In Septmber 2017 our ThoughtWorks CTO Rebecca Parsons together with Neal Ford and Patrick Kua wrote a book titled Building Evolutionary Architectures: Support Constant Change. The book contains a lot of useful tips and insights on how to steer software architectures to meet evolvability goals which you care about to drive your product forward.
Unfortunately the book did not contain any reference to the frontend space.
Rufus Raghunath and I, co-leaders of the internal TW Frontend Community, decided to put together a presentation which explores how to apply some of those evolutionary architecture techniques to UI development.
Most recently we had the opportunity to give our talk at the very first O’Reilly Software Architecture Conference in Berlin. Enjoy the talk and feel free to reach out to me on twitter if you have any feedback.
Evolutionary UI: Change as a first-class citizen in the modern frontend world
by Rufus Raghunath & Giamir Buoncristiani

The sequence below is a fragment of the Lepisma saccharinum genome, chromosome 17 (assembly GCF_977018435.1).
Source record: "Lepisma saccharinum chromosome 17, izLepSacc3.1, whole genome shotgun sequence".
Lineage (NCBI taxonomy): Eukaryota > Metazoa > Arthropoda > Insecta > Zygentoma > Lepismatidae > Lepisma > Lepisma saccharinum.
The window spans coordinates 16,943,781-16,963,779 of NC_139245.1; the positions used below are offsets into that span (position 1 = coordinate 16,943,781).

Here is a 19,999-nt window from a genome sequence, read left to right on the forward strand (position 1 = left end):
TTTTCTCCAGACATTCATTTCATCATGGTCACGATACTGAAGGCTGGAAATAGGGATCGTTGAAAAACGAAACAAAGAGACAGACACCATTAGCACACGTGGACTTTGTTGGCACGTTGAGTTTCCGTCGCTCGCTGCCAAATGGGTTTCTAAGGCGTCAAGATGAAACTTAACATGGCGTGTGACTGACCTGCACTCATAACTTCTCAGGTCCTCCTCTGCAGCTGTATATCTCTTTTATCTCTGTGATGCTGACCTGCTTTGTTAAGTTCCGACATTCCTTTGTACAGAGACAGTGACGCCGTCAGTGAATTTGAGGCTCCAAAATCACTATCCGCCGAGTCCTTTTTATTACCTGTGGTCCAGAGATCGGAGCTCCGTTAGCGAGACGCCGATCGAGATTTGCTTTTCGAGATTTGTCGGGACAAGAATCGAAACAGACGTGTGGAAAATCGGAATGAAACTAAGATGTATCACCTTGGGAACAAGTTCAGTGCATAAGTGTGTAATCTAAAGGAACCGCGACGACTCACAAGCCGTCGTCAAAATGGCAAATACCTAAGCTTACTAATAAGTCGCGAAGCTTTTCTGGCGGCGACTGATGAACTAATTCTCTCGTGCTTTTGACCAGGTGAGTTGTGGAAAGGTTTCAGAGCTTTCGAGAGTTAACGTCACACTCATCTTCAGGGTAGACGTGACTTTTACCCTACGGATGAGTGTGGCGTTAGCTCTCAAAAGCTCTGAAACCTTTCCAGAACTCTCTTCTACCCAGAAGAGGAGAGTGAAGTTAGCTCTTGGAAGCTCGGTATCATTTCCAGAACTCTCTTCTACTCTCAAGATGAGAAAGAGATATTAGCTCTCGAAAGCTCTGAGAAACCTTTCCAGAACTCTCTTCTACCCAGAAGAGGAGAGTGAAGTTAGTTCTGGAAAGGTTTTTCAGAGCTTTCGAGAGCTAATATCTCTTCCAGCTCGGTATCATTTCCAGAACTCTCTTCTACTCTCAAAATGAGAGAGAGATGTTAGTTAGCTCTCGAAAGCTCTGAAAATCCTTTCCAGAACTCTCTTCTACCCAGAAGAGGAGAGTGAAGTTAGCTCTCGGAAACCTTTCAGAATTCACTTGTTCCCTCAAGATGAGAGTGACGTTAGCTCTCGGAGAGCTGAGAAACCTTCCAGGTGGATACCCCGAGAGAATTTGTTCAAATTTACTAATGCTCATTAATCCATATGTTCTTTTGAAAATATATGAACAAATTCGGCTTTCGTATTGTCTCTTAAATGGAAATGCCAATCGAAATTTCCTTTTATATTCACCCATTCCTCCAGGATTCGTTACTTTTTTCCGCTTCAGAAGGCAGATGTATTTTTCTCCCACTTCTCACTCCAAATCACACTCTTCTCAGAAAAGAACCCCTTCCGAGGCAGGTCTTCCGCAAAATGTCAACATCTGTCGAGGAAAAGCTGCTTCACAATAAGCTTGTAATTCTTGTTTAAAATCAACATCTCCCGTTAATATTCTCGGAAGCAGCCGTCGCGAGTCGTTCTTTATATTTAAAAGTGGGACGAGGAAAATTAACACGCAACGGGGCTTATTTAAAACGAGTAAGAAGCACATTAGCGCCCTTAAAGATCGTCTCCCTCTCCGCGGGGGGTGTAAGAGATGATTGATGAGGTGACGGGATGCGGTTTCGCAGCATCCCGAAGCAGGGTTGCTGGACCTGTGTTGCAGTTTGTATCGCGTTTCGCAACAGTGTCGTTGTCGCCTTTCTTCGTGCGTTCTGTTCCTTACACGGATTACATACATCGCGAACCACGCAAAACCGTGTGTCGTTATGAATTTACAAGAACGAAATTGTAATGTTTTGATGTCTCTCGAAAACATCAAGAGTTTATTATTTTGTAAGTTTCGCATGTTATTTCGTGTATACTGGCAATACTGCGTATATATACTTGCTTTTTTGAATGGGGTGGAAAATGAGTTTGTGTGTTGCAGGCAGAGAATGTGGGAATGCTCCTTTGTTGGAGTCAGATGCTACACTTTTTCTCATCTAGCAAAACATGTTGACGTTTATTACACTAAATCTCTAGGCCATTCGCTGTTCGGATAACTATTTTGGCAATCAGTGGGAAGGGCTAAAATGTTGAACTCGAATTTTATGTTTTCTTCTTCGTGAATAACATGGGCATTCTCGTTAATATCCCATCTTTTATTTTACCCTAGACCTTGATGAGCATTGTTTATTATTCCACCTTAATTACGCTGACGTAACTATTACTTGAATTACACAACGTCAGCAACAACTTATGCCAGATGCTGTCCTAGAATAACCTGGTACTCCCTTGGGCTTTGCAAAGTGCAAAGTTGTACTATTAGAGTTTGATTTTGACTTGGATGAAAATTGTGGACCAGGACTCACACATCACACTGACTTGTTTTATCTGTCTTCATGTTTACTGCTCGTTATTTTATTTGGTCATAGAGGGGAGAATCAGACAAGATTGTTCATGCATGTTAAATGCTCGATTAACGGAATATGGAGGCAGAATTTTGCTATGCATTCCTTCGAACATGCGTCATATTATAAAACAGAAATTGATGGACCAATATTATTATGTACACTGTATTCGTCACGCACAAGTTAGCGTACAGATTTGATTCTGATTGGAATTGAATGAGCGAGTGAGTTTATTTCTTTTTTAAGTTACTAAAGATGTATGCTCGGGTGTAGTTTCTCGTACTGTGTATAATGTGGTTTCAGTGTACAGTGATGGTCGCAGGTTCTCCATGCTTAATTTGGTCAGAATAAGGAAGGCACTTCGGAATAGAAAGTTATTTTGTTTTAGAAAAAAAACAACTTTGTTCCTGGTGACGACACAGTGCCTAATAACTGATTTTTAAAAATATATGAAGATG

In this talk, we will show how the principles of evolutionary architecture can be applied to UI to prioritize changeability. We’ll consider several approaches to making a modern UI application more evolvable, such as the controversial microfrontends pattern, and examine specific “fitness functions” that will keep you and your team honest to your requirements without sacrificing evolvability. We’ll also discuss the tradeoffs you make when you choose a more evolutionary frontend architecture, and provide a framework for thinking about how much future change you’ll need to account for.
One of the challenges we are likely to face when we build an Evolutionary UI is keeping UX consistent. UX Designer Shawn Lukas and I have been working on a presentation to share some of the learnings from our current project where we helped streamlined communication between designers and developers across 5 cross functional teams in 2 different timezones while working on a single page application composed by 10+ micro-frontends.
Stay tuned for this upcoming talk:
UX in the Era of Micro-Frontends: Building consistent User Experiences in highly distributed systems